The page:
Oh, and let’s just take a look at the pictures of what the property around Woodland Hills Mall looks like…
Imagine that loveliness hovering over the Westside Y. I guess we could teach kids the value of hard work by assigning them to daily litter patrol, right?
Needless to say, the skeptics go well beyond me and other trail users. Greater Tulsa YMCA officials have expressed their concerns on two different television news interviews, and members of the Tulsa City Council have expressed very public and blunt doubts about the outlet mall plan’s viability at the location Simon proposes. Many people are also not wild about subsidizing a multi-billion-dollar corporation’s plans for the mall with public funds via a tax-increment finance district.
(It might also be noted that there has been no public opposition to competing plans in east Tulsa and Catoosa.)
We’ve got plenty of places to shop in Tulsa, but not very much of this.
The argument that preserving the land as it is – wild, forested hills – has become the consensus preference for the people who actually live here as opposed to the suits at Simon’s Indianapolis corporate headquarters. People like the idea of maintaining a spot where they can hike, ride a bike, run or take their horse as opposed to yet another shopping center. We’ve got a lot of those already.
So Simon asked for a time out. Company representatives were to appear at a Planning Commission next week, but asked for a one-month continuance. Translation: After getting battered by bad press, turning public opinion and open doubts from the people who have final say on the mall’s approval, Simon is taking a standing eight-count in their corner of the ring. I guess these things happen when your plan isn’t very good to begin with, and that’s not a surprise, given how poor the site is for a mall, and the other weaknesses I’ve already noted.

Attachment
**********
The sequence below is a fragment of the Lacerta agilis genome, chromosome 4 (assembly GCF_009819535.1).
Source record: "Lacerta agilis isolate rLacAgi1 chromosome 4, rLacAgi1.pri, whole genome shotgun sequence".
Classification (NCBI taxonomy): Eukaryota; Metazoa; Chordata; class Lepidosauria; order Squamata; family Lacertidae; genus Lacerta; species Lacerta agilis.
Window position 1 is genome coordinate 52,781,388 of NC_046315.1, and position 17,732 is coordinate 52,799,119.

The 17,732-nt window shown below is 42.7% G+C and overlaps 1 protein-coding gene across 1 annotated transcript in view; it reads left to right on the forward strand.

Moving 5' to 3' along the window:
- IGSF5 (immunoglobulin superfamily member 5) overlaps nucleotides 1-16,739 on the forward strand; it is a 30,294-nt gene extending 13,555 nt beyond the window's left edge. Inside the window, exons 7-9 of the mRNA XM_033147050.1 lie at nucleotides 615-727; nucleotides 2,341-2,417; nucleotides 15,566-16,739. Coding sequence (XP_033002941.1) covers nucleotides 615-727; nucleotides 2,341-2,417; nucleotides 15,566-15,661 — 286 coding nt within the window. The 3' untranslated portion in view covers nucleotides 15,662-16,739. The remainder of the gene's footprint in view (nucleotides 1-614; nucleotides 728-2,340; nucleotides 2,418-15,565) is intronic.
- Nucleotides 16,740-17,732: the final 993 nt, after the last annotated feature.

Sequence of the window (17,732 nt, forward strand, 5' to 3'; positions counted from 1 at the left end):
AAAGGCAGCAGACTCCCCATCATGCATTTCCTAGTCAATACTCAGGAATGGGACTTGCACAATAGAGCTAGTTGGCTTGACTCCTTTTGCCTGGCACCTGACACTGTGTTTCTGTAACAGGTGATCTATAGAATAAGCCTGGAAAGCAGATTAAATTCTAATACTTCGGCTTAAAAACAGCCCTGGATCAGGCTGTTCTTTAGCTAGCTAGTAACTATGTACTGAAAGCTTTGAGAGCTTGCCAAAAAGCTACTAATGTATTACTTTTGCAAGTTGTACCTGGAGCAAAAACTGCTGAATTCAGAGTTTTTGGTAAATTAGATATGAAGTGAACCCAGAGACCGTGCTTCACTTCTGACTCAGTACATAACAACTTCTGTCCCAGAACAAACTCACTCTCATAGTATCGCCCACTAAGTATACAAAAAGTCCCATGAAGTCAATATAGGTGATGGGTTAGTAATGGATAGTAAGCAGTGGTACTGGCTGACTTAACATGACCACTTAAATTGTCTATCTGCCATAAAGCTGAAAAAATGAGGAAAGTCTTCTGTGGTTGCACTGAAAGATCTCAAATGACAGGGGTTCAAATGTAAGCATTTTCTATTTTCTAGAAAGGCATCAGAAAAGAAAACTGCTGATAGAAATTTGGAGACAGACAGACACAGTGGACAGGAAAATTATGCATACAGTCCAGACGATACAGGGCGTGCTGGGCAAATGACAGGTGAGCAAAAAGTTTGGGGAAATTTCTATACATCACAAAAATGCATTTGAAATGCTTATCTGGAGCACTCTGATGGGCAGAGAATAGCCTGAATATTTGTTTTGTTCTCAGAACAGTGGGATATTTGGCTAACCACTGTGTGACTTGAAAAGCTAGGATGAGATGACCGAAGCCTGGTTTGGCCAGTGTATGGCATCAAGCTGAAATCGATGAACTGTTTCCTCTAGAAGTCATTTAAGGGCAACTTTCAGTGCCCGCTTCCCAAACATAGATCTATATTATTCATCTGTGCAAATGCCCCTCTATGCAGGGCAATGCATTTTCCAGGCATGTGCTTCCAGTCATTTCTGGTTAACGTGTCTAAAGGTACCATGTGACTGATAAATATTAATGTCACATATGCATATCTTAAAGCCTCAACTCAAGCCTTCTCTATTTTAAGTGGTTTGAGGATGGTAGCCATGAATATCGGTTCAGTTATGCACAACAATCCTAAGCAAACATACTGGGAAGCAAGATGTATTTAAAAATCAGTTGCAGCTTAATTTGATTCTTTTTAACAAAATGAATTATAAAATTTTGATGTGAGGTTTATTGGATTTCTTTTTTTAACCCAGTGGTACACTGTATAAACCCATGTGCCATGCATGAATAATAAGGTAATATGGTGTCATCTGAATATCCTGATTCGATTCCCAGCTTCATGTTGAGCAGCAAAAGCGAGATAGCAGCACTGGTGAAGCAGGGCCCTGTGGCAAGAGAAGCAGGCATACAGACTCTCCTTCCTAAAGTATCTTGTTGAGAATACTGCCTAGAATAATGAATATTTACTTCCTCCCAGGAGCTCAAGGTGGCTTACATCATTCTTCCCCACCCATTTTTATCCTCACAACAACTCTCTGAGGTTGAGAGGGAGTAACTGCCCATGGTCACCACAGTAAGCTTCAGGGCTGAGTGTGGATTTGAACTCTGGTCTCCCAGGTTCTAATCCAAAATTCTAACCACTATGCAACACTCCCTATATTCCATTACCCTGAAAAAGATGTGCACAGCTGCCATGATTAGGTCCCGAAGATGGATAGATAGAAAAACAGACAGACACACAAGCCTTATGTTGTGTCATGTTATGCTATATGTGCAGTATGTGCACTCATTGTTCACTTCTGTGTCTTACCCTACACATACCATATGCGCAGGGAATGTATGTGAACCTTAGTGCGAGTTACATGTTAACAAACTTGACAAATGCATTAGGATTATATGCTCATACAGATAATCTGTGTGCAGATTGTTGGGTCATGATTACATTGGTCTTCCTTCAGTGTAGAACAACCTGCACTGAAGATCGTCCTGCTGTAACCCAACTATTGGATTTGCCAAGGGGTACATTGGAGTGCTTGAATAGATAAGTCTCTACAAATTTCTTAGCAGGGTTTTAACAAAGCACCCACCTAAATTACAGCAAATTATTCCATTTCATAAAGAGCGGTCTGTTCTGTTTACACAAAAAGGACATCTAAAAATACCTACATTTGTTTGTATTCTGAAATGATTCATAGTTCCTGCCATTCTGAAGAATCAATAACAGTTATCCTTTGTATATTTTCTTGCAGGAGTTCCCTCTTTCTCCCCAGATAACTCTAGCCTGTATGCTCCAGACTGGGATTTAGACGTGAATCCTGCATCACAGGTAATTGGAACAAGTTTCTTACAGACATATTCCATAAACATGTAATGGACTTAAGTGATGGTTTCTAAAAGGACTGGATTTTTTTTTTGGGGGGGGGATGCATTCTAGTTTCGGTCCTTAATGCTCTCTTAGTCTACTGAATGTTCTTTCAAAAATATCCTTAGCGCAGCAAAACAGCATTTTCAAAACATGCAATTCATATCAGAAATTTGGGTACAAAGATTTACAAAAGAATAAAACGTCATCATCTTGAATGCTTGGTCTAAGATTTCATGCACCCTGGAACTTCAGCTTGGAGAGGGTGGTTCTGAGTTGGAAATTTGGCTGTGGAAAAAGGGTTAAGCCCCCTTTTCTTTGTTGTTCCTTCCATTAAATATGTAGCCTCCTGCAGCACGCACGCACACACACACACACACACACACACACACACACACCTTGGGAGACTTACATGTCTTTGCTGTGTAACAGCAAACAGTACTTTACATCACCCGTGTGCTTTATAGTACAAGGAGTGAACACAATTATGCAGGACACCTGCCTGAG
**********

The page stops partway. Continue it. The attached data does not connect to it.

That doesn’t mean this issue is decided. Far from it. But it does mean there is a growing chorus of opposition to a mall at Turkey Mountain, and that people in power are listening. That’s a trend I’d like to see continue.
There are things you can do. Here are some ideas:
If you haven’t written city council members and the mayor, do it. Encourage dialogue. Write respectful, concise and well thought-out letters and emails, but plainly state your case. And don’t just write your councilor. Write all of them. Get their contact information here.
If you live in District 2, or anywhere else in Tulsa, go to the public meeting Councilor Cue is hosting. Be there, bring your neighbors, and let your voice be heard. Turkey Mountain is important to all Tulsans and beyond, but it specifically affects her and her constituents. The meeting is at 6:30 p.m. March 17 (this Tuesday) at the Marriott Tulsa Southern Hills, 1902 E. 71st Street.
If you haven’t signed the online petition, do so. It’s more than 7,600 signatures now. Numbers matter. Be part of that growing list. Go to the petition here.
Volunteer to be a part of the Tulsa Urban Wilderness Coalition. Turkey Mountain and other vital outdoor green spaces in the area are the things this group is trying to protect and promote, and the group does good work. More great things are in the future, including continued advocacy for the greater Turkey Mountain area. Learn more about TUWC and how to join here.
Turkey Mountain is an asset as it is. Its existence has been noted as a serious draw for people inside and outside the city, and is a great tool to recruit residents and businesses who care about quality of life issues. Building an outlet mall there would only degrade it. So stand up and be heard. Folks are listening.